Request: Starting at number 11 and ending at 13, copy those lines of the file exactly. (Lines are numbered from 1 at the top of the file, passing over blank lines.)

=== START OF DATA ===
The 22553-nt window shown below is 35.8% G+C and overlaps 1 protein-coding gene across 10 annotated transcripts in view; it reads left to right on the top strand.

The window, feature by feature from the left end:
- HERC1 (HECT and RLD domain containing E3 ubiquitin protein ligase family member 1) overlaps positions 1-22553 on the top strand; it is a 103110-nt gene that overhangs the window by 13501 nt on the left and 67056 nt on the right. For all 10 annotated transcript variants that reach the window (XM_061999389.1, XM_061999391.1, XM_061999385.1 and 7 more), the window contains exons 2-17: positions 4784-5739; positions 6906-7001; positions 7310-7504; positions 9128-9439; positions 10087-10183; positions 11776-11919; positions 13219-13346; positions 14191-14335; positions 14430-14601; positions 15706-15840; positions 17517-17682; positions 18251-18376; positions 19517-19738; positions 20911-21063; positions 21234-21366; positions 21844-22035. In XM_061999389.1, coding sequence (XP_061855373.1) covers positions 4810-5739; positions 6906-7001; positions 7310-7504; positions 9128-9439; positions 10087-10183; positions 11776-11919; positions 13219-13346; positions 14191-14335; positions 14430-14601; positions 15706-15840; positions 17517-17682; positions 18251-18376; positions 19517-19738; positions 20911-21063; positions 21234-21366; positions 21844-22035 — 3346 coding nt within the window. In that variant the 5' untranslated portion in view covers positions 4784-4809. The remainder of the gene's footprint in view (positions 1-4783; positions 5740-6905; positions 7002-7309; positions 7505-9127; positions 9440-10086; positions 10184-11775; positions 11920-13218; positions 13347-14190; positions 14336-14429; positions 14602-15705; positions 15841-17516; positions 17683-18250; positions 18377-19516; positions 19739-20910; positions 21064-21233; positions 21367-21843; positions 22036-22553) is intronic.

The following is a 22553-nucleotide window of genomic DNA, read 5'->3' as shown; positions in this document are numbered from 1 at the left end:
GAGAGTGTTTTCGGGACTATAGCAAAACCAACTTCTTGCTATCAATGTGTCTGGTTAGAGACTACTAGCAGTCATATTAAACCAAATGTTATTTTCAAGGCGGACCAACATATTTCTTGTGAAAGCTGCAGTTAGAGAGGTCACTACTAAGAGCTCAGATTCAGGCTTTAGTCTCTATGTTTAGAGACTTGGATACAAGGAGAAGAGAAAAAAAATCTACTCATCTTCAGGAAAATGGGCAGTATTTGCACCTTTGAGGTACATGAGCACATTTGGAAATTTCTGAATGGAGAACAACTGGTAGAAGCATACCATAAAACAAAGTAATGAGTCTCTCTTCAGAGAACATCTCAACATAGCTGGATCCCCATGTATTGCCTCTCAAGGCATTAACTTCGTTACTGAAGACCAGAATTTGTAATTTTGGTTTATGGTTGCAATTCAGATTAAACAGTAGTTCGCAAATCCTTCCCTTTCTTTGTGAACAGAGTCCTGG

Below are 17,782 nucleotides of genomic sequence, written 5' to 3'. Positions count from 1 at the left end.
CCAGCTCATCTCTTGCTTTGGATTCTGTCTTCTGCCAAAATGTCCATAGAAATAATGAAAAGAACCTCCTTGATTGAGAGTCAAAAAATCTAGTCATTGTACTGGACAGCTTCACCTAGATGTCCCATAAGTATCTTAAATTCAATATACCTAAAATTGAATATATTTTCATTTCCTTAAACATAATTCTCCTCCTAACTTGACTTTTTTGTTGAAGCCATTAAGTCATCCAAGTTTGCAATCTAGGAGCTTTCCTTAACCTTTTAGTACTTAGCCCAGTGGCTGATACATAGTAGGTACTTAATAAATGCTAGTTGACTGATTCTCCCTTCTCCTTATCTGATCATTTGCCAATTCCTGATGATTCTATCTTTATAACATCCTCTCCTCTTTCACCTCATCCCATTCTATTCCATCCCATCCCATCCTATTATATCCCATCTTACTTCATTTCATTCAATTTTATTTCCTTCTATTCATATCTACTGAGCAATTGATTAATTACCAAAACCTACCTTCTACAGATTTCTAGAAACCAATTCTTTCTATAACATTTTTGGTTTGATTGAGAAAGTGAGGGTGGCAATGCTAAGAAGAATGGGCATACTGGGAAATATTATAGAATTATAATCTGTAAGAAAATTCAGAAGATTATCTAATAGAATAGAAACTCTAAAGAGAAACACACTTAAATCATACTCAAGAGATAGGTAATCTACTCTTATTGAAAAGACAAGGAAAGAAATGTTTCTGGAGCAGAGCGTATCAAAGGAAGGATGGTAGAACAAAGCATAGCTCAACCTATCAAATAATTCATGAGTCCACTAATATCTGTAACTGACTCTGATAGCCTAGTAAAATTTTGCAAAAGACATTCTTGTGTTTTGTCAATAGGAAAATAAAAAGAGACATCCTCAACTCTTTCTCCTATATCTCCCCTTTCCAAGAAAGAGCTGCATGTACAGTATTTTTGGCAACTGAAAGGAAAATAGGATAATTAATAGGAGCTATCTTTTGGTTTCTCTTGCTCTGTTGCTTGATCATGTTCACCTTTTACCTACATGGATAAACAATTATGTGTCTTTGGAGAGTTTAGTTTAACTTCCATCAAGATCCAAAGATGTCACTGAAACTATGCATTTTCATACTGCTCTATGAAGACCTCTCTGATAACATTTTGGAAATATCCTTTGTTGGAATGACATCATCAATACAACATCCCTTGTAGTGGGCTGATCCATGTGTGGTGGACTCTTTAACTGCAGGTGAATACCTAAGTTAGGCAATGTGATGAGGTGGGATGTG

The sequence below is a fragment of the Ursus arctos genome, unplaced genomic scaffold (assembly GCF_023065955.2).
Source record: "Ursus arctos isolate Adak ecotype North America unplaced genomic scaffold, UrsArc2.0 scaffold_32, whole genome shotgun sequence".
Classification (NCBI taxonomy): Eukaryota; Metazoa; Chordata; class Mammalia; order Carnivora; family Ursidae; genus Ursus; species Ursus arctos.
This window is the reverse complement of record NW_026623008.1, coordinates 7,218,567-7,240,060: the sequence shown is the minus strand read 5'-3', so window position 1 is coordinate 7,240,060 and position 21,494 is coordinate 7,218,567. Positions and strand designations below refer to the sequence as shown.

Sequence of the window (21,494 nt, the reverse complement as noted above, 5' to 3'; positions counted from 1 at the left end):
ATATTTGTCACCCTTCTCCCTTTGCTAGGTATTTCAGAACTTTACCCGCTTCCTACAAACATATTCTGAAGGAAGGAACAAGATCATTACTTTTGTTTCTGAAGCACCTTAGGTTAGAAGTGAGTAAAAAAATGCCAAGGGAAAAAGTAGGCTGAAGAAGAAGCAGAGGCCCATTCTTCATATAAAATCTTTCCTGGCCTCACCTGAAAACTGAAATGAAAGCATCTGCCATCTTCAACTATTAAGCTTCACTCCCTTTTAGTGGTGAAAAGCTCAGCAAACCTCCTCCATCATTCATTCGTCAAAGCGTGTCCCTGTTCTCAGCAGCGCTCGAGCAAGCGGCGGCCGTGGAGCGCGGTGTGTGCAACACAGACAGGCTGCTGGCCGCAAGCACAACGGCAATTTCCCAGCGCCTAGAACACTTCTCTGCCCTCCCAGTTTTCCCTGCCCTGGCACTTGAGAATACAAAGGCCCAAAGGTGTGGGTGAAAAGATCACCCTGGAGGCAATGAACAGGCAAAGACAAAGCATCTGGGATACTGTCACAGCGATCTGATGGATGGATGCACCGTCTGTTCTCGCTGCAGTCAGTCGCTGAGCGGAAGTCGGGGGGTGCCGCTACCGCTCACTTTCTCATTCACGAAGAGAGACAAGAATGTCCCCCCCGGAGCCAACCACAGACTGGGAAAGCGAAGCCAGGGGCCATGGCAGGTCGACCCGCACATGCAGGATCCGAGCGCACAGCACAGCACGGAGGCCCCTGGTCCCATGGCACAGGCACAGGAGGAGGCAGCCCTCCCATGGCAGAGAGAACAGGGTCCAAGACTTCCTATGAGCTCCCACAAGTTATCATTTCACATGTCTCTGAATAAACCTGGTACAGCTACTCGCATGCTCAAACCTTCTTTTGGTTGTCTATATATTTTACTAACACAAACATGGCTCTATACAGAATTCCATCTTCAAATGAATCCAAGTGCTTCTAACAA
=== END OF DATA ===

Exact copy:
This window is the reverse complement of record NW_026623008.1, coordinates 7,218,567-7,240,060: the sequence shown is the minus strand read 5'-3', so window position 1 is coordinate 7,240,060 and position 21,494 is coordinate 7,218,567. Positions and strand designations below refer to the sequence as shown.

Sequence of the window (21,494 nt, the reverse complement as noted above, 5' to 3'; positions counted from 1 at the left end):
ATATTTGTCACCCTTCTCCCTTTGCTAGGTATTTCAGAACTTTACCCGCTTCCTACAAACATATTCTGAAGGAAGGAACAAGATCATTACTTTTGTTTCTGAAGCACCTTAGGTTAGAAGTGAGTAAAAAAATGCCAAGGGAAAAAGTAGGCTGAAGAAGAAGCAGAGGCCCATTCTTCATATAAAATCTTTCCTGGCCTCACCTGAAAACTGAAATGAAAGCATCTGCCATCTTCAACTATTAAGCTTCACTCCCTTTTAGTGGTGAAAAGCTCAGCAAACCTCCTCCATCATTCATTCGTCAAAGCGTGTCCCTGTTCTCAGCAGCGCTCGAGCAAGCGGCGGCCGTGGAGCGCGGTGTGTGCAACACAGACAGGCTGCTGGCCGCAAGCACAACGGCAATTTCCCAGCGCCTAGAACACTTCTCTGCCCTCCCAGTTTTCCCTGCCCTGGCACTTGAGAATACAAAGGCCCAAAGGTGTGGGTGAAAAGATCACCCTGGAGGCAATGAACAGGCAAAGACAAAGCATCTGGGATACTGTCACAGCGATCTGATGGATGGATGCACCGTCTGTTCTCGCTGCAGTCAGTCGCTGAGCGGAAGTCGGGGGGTGCCGCTACCGCTCACTTTCTCATTCACGAAGAGAGACAAGAATGTCCCCCCCGGAGCCAACCACAGACTGGGAAAGCGAAGCCAGGGGCCATGGCAGGTCGACCCGCACATGCAGGATCCGAGCGCACAGCACAGCACGGAGGCCCCTGGTCCCATGGCACAGGCACAGGAGGAGGCAGCCCTCCCATGGCAGAGAGAACAGGGTCCAAGACTTCCTATGAGCTCCCACAAGTTATCATTTCACATGTCTCTGAATAAACCTGGTACAGCTACTCGCATGCTCAAACCTTCTTTTGGTTGTCTATATATTTTACTAACACAAACATGGCTCTATACAGAATTCCATCTTCAAATGAATCCAAGTGCTTCTAACAA